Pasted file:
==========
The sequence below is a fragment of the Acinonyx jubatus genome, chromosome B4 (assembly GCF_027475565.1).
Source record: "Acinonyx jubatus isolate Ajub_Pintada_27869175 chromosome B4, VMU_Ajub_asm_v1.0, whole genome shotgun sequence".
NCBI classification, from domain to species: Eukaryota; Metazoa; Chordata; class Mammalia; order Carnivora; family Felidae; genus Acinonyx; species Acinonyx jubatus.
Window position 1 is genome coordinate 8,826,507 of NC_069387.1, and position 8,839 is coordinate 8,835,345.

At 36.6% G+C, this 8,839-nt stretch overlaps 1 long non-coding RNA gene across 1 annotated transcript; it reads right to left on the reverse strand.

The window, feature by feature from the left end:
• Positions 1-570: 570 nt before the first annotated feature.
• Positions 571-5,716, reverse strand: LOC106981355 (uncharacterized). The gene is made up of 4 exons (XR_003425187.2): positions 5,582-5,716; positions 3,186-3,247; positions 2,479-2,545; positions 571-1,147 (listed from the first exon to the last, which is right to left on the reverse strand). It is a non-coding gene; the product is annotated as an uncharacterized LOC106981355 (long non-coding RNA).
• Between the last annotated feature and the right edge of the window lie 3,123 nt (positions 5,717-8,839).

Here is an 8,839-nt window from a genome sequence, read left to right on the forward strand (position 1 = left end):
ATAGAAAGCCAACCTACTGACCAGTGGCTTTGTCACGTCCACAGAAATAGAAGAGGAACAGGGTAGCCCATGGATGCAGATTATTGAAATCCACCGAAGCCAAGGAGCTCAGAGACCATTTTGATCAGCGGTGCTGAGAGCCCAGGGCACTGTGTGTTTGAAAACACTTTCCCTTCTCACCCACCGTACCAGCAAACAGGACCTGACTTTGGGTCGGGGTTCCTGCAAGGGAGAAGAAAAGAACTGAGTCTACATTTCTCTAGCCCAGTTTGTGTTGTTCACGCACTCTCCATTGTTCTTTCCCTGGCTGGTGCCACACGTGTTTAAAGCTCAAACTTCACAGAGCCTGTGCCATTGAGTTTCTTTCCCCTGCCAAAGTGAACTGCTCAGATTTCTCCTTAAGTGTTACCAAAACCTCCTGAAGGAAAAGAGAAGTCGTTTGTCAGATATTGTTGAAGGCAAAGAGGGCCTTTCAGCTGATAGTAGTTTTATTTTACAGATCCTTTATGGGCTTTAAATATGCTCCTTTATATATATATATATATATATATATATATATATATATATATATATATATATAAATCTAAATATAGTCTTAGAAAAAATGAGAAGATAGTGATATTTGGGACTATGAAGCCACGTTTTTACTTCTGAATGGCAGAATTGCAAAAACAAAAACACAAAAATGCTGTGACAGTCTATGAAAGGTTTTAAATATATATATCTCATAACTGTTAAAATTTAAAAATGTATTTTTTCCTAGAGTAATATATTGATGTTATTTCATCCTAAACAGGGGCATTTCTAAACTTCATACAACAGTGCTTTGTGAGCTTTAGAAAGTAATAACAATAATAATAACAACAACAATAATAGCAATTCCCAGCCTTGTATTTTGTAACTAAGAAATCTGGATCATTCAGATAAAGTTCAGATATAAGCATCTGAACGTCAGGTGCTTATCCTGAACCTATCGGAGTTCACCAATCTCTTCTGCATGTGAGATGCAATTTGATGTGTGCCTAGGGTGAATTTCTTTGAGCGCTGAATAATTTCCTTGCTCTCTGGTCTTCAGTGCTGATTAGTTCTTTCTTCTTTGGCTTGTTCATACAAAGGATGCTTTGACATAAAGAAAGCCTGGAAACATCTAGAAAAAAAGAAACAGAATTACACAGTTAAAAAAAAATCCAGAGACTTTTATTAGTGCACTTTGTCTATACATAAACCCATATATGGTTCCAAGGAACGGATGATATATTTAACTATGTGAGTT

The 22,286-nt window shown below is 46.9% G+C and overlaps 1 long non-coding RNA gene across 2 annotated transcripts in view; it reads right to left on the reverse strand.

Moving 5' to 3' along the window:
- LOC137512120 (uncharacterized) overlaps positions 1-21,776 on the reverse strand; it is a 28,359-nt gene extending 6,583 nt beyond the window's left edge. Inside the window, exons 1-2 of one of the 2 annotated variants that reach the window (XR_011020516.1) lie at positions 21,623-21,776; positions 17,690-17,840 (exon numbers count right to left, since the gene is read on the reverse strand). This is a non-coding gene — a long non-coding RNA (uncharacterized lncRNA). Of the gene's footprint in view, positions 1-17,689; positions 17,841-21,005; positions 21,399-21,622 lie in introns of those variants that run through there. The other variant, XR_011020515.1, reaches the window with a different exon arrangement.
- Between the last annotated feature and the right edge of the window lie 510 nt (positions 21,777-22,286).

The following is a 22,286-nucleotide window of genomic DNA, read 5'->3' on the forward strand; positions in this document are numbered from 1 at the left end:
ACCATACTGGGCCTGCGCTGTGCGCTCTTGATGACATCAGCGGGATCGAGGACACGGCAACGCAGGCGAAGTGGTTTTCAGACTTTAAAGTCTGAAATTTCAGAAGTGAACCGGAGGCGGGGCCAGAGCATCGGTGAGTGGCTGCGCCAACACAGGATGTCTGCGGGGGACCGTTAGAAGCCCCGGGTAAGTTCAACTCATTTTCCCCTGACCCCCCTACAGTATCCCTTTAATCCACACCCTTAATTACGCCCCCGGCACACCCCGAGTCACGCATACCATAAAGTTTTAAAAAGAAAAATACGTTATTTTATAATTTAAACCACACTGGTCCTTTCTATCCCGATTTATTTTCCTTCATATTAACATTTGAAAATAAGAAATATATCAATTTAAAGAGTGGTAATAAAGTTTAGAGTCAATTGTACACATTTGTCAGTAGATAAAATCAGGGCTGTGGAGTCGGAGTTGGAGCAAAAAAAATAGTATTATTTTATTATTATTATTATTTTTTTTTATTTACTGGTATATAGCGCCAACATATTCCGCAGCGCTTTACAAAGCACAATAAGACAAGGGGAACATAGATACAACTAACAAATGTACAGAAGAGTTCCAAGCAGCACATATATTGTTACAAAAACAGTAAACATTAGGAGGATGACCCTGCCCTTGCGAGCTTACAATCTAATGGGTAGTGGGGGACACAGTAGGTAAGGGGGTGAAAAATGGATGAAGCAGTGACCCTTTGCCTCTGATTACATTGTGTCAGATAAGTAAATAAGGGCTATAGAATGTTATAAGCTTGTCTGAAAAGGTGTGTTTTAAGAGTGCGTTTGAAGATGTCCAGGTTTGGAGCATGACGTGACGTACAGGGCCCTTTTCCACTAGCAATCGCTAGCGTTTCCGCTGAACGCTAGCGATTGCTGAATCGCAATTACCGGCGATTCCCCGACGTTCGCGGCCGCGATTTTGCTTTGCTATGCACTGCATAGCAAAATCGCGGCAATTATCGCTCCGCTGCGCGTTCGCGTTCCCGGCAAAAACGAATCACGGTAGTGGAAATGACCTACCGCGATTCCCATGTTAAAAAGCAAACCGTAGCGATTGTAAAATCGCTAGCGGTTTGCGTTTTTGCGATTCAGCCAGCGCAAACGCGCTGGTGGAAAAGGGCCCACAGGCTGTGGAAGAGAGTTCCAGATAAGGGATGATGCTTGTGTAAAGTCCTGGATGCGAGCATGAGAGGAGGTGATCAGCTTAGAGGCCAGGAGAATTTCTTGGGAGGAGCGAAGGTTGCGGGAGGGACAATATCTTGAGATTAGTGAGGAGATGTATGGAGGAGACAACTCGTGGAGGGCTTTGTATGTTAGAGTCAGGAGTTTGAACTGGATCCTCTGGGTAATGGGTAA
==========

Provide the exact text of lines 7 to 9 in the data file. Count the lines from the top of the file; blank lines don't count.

• Positions 1-570: 570 nt before the first annotated feature.
• Positions 571-5,716, reverse strand: LOC106981355 (uncharacterized). The gene is made up of 4 exons (XR_003425187.2): positions 5,582-5,716; positions 3,186-3,247; positions 2,479-2,545; positions 571-1,147 (listed from the first exon to the last, which is right to left on the reverse strand). It is a non-coding gene; the product is annotated as an uncharacterized LOC106981355 (long non-coding RNA).
• Between the last annotated feature and the right edge of the window lie 3,123 nt (positions 5,717-8,839).